For those wanting to experience different aspects of Dubai, you can split your journey into three themes: traditional, modern, and shopping! For the historic part of Dubai, a good place to start with is Dubai Museum where you can get a very quick grasp of its history and culture. The museum is close to an old business center of Dubai, called Deira, where gold lovers and curious tourists can visit the Gold Souk (“souk” means “traditional Arab market”). Dubai has long been known as the “city of gold,” and gold in Dubai is generally considered the least expensive in the world.
For the modern part of Dubai, there are a few iconic places: Burj Khalifa, Emirates Tower, Burj Arab (also known as Sailing Hotel), and Palm Jumeirah. You can watch the sunset from the observation deck on Burj Kalifa, followed by the Fountain Show by the tower, and enjoy a nice dinner at one of the countless restaurants in the neighborhood. You may also choose to enjoy your ocean sunset view at The Walk in the Jumeirah Beach Residence area, which will remind you of romantic southern European cities.
The shopping part is fairly easy. Dubai Mall and Mall of the Emirates are the most famous shopping centers, but many find other medium-sized malls are also worth visiting. What you need is just to get your credit card ready! An automatic reminder on overspend might prove worthwhile, unless you are committed to grow the emirate’s economy with your last penny!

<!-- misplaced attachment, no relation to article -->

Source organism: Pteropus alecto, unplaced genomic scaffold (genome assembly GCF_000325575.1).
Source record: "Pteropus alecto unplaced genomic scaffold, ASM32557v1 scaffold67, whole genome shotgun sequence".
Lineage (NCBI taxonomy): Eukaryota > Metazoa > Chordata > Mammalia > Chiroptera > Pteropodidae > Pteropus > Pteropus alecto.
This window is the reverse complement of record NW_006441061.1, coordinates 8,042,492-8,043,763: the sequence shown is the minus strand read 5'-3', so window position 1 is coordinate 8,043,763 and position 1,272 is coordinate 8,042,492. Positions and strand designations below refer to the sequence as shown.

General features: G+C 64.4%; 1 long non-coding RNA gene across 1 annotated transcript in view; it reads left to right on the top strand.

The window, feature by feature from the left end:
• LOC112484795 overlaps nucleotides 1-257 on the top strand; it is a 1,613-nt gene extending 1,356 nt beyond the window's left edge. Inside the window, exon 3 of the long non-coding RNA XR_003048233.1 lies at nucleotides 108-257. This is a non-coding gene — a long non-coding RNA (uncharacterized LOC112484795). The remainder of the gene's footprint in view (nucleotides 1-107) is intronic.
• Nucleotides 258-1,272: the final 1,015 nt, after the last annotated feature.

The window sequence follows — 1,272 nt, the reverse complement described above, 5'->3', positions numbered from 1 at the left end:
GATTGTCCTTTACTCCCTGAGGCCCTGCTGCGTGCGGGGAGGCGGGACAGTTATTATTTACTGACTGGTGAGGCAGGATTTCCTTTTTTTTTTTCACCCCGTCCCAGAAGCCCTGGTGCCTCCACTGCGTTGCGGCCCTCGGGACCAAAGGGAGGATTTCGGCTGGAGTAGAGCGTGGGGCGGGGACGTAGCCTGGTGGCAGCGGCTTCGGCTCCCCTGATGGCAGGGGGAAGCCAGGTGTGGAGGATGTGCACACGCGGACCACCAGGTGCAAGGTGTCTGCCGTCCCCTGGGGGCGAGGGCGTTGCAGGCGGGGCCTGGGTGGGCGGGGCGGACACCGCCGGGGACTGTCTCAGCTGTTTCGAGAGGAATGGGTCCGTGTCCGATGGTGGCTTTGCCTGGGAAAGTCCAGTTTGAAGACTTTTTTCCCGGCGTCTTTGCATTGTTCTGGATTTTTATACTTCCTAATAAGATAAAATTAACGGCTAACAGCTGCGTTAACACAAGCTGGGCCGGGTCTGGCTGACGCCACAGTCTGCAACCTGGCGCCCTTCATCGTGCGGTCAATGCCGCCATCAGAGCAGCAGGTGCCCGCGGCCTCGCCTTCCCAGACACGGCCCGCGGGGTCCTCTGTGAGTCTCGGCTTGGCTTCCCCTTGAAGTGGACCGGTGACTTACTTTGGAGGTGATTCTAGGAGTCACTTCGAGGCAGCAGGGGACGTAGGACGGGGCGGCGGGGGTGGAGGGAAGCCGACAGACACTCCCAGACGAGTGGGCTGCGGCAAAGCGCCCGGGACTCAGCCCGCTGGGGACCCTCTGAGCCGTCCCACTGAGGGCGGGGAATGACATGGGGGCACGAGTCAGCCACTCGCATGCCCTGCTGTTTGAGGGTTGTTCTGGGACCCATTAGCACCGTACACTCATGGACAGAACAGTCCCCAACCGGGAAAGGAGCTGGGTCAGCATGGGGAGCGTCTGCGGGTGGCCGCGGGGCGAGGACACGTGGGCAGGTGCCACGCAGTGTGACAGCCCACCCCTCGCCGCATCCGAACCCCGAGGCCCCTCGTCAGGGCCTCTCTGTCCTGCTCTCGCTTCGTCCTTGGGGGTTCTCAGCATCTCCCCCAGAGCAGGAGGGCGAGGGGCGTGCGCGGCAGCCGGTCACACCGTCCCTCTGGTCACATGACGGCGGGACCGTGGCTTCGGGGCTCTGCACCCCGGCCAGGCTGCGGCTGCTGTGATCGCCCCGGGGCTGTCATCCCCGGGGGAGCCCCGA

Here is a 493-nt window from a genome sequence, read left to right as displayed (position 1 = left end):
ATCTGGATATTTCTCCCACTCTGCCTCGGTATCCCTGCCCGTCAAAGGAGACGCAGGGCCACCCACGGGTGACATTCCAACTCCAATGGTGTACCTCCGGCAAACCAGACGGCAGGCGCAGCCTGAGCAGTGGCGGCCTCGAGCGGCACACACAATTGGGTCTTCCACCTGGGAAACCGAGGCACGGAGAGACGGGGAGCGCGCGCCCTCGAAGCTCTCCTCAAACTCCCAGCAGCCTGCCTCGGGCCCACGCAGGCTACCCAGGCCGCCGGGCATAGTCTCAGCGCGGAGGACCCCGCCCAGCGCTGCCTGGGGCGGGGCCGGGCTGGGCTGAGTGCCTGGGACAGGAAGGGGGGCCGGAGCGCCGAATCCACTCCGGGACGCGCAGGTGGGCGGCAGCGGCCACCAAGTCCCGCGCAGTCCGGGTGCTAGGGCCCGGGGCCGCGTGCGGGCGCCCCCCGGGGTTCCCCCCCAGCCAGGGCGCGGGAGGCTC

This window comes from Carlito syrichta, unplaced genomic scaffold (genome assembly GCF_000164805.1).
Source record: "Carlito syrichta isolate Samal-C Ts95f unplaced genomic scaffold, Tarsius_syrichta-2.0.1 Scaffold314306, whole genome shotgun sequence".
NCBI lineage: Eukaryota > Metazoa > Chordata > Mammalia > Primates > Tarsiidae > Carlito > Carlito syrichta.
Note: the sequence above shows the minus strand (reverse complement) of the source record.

Since the mass transportation system is still not fully developed, it is recommended to rent a car or take a taxi to get around the city. If you choose to drive, don’t forget to bring your driver’s license and make sure it is acceptable in Dubai.
Dubai was hit hard by the financial crisis in 2008. Some say Dubai will never get back the glamor that attracted the world’s attention before the crisis; others believe it will simply take time. Who knows! Dubai’s fate might be linked to the oil business after all. If oil prices hit USD 150/bbl sometime soon, it might be worth rechecking the forecast on Dubai’s development.
No matter what happens with the oil business, Dubai’s geographic location, which made it a trading hub for centuries, will still be its main competitive advantage. Its advanced infrastructure is already in place and can only be developed further, its economic policy of providing tax-related incentives remains, and its tolerance of many cultures and open mind to embrace new ideas and initiatives will still be appealing to talents around the world.
As long as these core foundations remain, there is no doubt Dubai will still be ideal for companies, entrepreneurs, and talented individuals as a place to pursue their future.
Gokul Rajendran, recent Heriot-Watt University (Dubai Campus) graduate, contributed to this article.
Just the Facts